So, you're starting your first year! First and foremost remember to breathe. There's gonna be a lot going on so be prepared for some sensory overload.
The most important piece of advice I can give you is to prioritize academics! You will meet so many people and be provided so many opportunities but ultimately, none of it matters more than your studies, So, if you know you're not fully prepared for that calculus exam tomorrow and could study harder, maybe you should back out of going to that party. If you start off with bad habits, it will be so difficult to break them in the upcoming years. So take this time to build good study habits. Something that has personally worked wonders for me is studying in public study spaces like MLC or a library. After all, humans are social animals and having social pressure to study works wonders for a lot of people. Maybe you'll even find your special study spot or room that really works for you. (I would highly recommend the fourth floor of the main library or downstairs of Snelling).
Pick your classes wisely. It's crazy how much of a difference a good professor makes. And if you pick a class at 8 am, make sure you have the self-control to not skip half the semester. I knew there was no way I could have a class that starts before 10 am if I wanted to actually show up to class.
Don't just focus on making friends. It's also imperative to build connections with your professors! I know summer after freshman year seems like a long ways away, but it'll go by in a breeze. And when you're applying for internships or scholarships, you'll need them. It's also good for future opportunities. Building connections is also a good skill to have starting now in your academic career and in the future.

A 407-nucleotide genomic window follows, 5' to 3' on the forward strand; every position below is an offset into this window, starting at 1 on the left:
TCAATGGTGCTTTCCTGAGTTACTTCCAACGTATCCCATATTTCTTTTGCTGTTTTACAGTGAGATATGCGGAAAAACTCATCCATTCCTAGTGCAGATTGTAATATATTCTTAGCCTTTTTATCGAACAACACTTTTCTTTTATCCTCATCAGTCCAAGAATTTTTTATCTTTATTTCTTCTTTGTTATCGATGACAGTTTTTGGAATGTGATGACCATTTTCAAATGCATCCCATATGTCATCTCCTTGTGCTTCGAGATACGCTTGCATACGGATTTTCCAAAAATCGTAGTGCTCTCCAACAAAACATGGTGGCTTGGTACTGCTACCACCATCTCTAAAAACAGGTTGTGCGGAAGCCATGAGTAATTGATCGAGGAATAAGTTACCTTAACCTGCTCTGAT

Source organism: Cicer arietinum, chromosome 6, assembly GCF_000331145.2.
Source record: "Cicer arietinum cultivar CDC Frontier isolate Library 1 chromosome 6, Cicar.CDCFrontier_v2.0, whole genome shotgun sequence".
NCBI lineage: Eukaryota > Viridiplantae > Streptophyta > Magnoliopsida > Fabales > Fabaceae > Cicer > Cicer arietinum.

Try not to come in with a packed itinerary! Leave some space to relax or go with the flow. Yes, it's important to make use of as much of the year as possible but it's also important to take some risks and venture into things that happen on a whim. Be adventurous! It's important to have a schedule and be organized about your day but also maybe check out that obscure club you've never heard of.
Know that there is no right or wrong way to do it. You don't have to go out every weekend or join as many clubs as you can cram in. College is not the time to conform. It's actually the opposite. It's your time to figure out your own path in life; figure out what works for you.
Definitely get to know a few of your hall-mates. Not only is this a great way to build a support system, but they'll also come in handy when you desperately need an Advil or someone to just stay in and chill with.
That's all I have to leave you with for now. Don't be afraid to reach out to older students if you ever need advice. We've been through it and we know it can be rough. You will have off days, that's normal. Prioritize your mental health and take care of yourself. Watch out for any bad behaviors and don't let that become a habit.
As my favorite teacher always says, go forth and be brilliant!
An upcoming college sophomore.